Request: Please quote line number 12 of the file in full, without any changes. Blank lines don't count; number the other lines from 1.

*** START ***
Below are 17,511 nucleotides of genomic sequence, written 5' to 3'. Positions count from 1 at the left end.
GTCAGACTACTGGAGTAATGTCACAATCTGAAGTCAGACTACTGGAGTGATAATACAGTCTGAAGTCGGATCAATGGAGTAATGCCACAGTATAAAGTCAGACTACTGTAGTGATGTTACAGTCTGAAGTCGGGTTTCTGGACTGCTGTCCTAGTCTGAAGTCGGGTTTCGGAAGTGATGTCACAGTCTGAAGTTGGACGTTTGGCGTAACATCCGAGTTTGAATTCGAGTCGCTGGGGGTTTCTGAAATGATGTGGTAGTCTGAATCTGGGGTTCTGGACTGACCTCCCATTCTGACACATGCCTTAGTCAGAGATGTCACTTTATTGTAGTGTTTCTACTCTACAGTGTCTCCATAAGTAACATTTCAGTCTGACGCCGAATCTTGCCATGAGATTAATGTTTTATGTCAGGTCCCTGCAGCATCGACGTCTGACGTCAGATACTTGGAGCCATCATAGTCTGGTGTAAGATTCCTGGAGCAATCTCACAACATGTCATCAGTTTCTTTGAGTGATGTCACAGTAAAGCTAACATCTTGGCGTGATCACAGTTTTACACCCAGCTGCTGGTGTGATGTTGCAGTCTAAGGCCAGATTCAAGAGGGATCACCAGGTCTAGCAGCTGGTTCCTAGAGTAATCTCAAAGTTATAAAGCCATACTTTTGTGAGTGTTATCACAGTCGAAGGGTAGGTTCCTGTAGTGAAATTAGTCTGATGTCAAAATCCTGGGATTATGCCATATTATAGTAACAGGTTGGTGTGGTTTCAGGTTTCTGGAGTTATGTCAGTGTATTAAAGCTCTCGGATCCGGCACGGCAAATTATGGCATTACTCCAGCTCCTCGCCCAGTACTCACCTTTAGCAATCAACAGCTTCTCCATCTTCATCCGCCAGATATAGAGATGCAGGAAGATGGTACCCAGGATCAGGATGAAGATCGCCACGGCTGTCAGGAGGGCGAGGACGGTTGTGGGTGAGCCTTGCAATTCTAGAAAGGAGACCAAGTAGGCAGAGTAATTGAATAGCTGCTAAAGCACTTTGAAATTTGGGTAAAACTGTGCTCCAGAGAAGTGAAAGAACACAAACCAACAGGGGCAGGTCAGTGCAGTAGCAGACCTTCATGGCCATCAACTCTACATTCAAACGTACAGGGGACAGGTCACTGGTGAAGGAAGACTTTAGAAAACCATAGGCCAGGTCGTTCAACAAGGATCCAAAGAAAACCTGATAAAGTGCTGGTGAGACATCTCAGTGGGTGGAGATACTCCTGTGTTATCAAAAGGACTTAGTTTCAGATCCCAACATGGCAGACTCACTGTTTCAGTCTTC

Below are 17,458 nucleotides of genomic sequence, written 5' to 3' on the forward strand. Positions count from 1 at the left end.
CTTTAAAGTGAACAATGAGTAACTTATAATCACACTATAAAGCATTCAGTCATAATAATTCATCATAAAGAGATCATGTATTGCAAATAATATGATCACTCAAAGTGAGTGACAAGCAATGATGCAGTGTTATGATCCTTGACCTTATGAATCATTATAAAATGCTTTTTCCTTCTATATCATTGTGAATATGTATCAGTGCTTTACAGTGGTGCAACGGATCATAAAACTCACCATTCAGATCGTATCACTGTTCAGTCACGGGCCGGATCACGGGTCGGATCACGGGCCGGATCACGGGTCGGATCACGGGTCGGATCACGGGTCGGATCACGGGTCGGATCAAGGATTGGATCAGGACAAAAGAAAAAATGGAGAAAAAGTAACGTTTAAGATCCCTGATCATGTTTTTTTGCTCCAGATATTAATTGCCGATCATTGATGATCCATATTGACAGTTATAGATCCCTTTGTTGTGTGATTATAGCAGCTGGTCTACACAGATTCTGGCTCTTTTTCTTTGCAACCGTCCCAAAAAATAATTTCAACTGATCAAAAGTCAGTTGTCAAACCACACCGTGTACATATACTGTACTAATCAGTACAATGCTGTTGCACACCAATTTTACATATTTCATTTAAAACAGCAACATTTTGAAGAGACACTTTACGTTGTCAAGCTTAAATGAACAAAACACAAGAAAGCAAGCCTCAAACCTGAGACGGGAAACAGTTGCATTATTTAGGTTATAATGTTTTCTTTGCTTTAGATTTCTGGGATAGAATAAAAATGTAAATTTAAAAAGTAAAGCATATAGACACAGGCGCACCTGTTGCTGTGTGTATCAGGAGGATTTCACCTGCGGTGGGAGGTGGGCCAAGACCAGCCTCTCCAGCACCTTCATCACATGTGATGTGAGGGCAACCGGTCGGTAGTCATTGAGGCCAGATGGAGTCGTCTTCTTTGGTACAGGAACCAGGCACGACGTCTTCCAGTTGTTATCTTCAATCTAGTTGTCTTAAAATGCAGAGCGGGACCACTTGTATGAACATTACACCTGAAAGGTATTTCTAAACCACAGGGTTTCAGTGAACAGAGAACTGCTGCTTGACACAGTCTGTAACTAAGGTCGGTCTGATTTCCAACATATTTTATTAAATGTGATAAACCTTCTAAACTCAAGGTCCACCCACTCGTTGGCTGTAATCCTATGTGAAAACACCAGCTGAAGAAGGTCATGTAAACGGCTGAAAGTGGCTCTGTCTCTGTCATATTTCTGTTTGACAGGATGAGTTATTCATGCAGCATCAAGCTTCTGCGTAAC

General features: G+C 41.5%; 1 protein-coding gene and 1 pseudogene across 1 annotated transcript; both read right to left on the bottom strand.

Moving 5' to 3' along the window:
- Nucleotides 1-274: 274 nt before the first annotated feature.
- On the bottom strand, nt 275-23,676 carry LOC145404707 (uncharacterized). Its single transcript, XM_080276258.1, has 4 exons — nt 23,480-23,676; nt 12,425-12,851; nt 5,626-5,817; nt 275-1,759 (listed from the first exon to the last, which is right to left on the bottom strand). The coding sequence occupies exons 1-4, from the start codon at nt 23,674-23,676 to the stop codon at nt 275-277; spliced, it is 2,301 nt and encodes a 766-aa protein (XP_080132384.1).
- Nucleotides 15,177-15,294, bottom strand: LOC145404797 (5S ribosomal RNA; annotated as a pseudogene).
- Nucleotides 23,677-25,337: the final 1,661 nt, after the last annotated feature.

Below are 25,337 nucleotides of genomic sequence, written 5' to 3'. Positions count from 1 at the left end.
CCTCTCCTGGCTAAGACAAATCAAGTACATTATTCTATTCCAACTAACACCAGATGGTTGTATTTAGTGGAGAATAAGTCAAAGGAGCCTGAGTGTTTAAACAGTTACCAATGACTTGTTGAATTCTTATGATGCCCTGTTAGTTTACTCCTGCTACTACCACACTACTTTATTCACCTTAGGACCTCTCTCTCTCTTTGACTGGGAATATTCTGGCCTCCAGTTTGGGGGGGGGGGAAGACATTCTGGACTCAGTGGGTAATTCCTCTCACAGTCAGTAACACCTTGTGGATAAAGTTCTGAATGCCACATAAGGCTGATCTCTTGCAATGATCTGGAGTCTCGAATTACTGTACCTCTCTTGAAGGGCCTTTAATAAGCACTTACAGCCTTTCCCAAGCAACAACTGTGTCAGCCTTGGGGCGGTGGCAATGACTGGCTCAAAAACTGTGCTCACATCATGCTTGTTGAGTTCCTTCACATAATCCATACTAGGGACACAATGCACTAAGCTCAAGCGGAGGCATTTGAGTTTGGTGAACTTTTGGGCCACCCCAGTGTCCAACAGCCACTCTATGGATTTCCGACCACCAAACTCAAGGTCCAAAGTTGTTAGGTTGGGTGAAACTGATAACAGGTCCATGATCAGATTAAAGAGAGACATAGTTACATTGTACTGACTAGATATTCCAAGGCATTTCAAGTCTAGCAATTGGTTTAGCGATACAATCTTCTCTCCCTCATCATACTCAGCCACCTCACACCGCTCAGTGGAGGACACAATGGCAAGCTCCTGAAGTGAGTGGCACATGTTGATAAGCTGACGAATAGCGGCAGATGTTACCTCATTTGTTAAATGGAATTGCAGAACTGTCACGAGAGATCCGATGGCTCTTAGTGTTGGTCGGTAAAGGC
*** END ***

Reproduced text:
CCTCTCCTGGCTAAGACAAATCAAGTACATTATTCTATTCCAACTAACACCAGATGGTTGTATTTAGTGGAGAATAAGTCAAAGGAGCCTGAGTGTTTAAACAGTTACCAATGACTTGTTGAATTCTTATGATGCCCTGTTAGTTTACTCCTGCTACTACCACACTACTTTATTCACCTTAGGACCTCTCTCTCTCTTTGACTGGGAATATTCTGGCCTCCAGTTTGGGGGGGGGGGAAGACATTCTGGACTCAGTGGGTAATTCCTCTCACAGTCAGTAACACCTTGTGGATAAAGTTCTGAATGCCACATAAGGCTGATCTCTTGCAATGATCTGGAGTCTCGAATTACTGTACCTCTCTTGAAGGGCCTTTAATAAGCACTTACAGCCTTTCCCAAGCAACAACTGTGTCAGCCTTGGGGCGGTGGCAATGACTGGCTCAAAAACTGTGCTCACATCATGCTTGTTGAGTTCCTTCACATAATCCATACTAGGGACACAATGCACTAAGCTCAAGCGGAGGCATTTGAGTTTGGTGAACTTTTGGGCCACCCCAGTGTCCAACAGCCACTCTATGGATTTCCGACCACCAAACTCAAGGTCCAAAGTTGTTAGGTTGGGTGAAACTGATAACAGGTCCATGATCAGATTAAAGAGAGACATAGTTACATTGTACTGACTAGATATTCCAAGGCATTTCAAGTCTAGCAATTGGTTTAGCGATACAATCTTCTCTCCCTCATCATACTCAGCCACCTCACACCGCTCAGTGGAGGACACAATGGCAAGCTCCTGAAGTGAGTGGCACATGTTGATAAGCTGACGAATAGCGGCAGATGTTACCTCATTTGTTAAATGGAATTGCAGAACTGTCACGAGAGATCCGATGGCTCTTAGTGTTGGTCGGTAAAGGC